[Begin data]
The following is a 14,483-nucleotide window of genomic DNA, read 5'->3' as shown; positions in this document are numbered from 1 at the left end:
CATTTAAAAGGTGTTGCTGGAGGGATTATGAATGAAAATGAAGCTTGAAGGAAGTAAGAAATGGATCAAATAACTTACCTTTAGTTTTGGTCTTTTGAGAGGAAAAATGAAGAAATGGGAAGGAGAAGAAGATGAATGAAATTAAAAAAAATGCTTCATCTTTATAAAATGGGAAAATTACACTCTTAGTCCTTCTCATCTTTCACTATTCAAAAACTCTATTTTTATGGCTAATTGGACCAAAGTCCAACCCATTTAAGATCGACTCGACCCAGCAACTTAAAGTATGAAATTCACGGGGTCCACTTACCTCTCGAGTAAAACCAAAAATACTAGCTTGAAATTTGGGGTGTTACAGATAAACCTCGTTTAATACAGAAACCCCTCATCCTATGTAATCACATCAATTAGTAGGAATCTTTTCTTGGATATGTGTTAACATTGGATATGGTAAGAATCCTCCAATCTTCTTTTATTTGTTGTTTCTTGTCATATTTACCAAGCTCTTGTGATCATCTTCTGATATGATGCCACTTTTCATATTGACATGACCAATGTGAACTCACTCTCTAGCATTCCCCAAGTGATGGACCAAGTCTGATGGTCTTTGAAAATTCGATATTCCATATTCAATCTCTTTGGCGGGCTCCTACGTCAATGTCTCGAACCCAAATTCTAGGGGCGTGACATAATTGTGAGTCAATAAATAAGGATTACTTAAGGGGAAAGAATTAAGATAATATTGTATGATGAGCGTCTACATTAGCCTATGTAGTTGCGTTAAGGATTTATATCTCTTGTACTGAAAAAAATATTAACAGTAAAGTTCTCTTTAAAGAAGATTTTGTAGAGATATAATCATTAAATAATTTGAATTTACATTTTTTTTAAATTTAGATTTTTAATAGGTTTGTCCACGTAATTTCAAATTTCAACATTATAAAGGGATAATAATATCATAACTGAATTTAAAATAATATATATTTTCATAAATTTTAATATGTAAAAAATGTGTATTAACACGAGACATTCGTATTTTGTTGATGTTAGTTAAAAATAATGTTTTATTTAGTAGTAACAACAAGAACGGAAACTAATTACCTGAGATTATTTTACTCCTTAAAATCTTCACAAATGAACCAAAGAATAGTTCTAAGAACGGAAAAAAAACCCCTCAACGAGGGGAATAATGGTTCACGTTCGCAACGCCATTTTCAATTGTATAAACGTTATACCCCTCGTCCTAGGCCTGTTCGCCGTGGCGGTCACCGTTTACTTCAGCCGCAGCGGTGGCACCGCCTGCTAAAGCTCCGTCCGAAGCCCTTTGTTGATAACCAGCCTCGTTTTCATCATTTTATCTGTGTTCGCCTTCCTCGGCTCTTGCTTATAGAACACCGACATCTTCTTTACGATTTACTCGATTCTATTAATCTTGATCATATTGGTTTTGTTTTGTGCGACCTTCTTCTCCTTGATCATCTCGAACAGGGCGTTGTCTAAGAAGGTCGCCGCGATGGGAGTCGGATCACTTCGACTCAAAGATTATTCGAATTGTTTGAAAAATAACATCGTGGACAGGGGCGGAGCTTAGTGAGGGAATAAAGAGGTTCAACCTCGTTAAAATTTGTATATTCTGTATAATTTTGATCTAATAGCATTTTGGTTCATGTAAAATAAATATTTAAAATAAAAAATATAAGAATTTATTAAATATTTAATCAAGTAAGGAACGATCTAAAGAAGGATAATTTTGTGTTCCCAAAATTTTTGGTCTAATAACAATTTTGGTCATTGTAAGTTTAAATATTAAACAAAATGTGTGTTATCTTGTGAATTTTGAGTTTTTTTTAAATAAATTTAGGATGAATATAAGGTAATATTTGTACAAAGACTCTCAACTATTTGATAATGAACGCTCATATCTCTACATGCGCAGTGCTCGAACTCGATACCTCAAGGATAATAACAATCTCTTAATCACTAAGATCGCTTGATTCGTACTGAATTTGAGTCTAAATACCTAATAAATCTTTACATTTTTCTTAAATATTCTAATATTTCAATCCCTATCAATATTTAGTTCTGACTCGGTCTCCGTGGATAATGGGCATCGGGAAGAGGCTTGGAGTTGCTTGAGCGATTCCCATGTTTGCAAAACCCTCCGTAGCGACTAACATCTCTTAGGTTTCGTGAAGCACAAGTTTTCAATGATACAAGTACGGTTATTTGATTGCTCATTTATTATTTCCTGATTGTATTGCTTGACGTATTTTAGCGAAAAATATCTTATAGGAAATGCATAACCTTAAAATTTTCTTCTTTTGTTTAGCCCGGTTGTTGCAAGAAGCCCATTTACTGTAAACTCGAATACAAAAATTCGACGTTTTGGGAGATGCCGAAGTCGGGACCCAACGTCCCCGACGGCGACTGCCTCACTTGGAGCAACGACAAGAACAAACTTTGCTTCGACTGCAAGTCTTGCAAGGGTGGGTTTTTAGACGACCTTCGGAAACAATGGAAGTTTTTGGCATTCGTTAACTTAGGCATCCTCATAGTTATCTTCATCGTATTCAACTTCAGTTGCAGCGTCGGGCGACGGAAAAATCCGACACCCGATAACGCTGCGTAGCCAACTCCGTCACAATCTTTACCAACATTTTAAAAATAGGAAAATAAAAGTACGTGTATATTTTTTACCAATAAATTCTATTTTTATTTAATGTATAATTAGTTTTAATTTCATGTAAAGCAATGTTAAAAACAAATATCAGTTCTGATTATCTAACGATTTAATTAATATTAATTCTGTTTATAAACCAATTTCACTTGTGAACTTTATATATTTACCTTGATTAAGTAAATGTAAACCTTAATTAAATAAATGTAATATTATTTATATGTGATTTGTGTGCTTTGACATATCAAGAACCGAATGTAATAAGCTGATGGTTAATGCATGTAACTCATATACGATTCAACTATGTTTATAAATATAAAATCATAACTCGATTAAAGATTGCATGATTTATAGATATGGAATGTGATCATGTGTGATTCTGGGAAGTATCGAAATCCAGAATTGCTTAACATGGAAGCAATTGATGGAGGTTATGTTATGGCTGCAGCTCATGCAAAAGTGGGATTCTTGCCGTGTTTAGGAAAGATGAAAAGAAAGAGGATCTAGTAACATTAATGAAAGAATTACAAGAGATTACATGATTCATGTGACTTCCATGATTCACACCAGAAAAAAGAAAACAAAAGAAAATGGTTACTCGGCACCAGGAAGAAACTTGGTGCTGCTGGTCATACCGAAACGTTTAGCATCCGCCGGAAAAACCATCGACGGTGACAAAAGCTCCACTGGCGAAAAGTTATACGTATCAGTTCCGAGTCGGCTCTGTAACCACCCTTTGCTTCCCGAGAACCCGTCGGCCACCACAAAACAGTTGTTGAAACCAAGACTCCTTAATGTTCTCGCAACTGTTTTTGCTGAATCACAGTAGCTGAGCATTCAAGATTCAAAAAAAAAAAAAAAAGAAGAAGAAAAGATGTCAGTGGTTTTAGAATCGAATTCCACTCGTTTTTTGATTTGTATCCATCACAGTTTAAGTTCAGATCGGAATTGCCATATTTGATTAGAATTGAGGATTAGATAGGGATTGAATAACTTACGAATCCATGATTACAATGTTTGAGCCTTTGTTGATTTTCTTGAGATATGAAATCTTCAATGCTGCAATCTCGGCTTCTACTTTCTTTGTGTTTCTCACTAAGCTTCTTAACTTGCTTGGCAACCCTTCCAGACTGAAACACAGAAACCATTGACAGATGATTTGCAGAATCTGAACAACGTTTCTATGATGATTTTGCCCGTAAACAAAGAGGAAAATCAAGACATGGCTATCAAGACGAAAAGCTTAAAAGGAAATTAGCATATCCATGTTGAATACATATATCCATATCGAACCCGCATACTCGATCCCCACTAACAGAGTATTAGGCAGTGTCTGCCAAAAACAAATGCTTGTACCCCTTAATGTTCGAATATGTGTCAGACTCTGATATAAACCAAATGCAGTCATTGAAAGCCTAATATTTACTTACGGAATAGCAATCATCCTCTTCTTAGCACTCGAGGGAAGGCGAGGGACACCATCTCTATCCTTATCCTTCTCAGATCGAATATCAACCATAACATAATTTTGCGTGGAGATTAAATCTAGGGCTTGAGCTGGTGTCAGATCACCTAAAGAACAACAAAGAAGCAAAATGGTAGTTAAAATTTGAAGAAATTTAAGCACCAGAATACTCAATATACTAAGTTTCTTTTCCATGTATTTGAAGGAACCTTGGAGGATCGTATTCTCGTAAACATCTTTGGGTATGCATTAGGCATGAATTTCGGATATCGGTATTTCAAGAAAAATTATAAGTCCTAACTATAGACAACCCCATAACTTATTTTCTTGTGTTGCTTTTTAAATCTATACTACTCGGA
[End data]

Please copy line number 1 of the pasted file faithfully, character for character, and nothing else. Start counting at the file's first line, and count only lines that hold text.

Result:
The following is a 14,483-nucleotide window of genomic DNA, read 5'->3' as shown; positions in this document are numbered from 1 at the left end: